Since last Autumn I’ve been training to use a relatively new approach for addressing unresolved traumatic experiences including attachment shock.

Called Deep Brain Reorienting (DBR), this approach was developed by Frank Corrigan, a Scottish psychiatrist who specialises in the treatment of complex trauma. I’m now introducing it to my therapeutic practice and so want to describe – very simply – how it works.

DBR works with the anatomy and function of the midbrain (located at the base of the skull) where the initial response to threat is managed. That initial response involves activating muscles of the neck and eyes to move the head/eye gaze towards or away from the threat.

But also what can happen in these moments – if the experience is traumatic – is a shock/horror response which is registered in the midbrain and happens so fast that it cannot be accessed by the upper levels of the brain, nor later remembered.

Repeated shocks sensitise the midbrain so that relatively small triggers can create states of panic/hyperarousal. the shock response becomes a blocking mechanism, stopping the full expression of the affect (the emotions) connected with the trauma.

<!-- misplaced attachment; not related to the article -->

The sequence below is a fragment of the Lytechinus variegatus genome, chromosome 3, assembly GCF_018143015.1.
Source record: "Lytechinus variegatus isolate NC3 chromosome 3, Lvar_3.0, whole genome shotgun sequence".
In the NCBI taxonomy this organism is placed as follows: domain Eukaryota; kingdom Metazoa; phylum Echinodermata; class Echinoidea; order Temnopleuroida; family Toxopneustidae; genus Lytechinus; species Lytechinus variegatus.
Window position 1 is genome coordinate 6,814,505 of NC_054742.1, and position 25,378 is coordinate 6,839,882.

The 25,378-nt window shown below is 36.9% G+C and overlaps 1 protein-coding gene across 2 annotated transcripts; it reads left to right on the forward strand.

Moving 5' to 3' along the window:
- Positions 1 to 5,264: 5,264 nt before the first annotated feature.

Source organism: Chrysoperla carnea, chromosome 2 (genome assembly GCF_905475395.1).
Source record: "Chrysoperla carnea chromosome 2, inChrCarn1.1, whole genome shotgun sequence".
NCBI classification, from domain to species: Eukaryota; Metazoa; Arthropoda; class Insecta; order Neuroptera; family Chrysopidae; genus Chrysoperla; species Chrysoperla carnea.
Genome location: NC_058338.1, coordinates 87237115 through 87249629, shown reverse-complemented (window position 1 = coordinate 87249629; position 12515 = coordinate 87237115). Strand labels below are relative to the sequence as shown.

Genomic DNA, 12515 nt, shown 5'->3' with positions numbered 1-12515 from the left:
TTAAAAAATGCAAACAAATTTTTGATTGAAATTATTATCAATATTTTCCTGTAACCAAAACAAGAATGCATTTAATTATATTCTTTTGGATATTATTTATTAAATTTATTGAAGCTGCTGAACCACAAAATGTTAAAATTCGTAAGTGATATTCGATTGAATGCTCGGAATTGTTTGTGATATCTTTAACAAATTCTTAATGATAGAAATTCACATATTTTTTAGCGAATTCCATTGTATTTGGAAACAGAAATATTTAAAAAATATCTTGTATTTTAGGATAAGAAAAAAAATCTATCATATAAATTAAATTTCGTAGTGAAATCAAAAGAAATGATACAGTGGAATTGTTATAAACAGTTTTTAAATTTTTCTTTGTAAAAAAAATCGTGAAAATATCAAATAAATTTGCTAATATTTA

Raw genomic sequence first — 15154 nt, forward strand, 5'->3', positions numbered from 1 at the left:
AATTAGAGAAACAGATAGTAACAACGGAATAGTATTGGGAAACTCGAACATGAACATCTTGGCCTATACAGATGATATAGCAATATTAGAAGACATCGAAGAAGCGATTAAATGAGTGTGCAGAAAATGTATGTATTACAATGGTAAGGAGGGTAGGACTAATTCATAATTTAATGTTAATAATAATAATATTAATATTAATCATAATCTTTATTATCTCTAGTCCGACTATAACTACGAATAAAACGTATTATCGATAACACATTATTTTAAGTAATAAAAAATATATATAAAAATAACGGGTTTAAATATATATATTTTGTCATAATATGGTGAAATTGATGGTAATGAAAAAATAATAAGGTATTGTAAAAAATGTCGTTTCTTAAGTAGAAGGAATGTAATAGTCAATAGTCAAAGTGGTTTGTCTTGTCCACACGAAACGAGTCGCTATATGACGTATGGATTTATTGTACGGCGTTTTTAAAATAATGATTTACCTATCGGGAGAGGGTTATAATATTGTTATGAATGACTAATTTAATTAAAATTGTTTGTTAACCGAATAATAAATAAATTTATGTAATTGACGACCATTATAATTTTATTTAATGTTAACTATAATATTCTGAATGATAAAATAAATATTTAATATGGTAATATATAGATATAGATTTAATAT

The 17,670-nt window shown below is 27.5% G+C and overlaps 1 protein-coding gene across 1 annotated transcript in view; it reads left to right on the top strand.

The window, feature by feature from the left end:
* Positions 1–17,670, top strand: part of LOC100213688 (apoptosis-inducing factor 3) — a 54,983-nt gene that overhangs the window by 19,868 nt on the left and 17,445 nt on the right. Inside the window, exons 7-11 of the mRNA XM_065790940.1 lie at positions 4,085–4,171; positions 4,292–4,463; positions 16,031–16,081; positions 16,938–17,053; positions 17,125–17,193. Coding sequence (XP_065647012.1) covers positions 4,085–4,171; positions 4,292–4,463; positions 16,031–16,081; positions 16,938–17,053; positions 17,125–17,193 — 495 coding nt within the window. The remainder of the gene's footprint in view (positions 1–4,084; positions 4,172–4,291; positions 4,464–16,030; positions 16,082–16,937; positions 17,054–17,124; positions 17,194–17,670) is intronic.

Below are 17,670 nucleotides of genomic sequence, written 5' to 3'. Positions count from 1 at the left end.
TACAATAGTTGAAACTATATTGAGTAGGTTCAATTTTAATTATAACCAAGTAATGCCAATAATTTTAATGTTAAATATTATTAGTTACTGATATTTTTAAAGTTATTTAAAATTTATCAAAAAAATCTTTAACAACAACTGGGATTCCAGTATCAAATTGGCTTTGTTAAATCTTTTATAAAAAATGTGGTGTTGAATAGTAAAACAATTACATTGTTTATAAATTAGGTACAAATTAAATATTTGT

Through therapy, much of a traumatic experience may be worked through, but this shock response remains held or locked in the midbrain. DBR provides a sequence of steps to allow the shock response to be released so that the affect can be expressed and processed.

One way of describing how DBR works is using the analogy of a river. In a river there are boulders that interrupt and redirect the flow of water, DBR clears those boulder so that the water can flow more freely. In this analogy the water is our physiological response to what we experience in the present moment, the boulders are the historical shocks that our physiology retains.

If you’d like to know more about this approach then please get in touch.

Published by Dr Esther Walker

Esther is a counsellor and massage therapist based in Edinburgh, Scotland.

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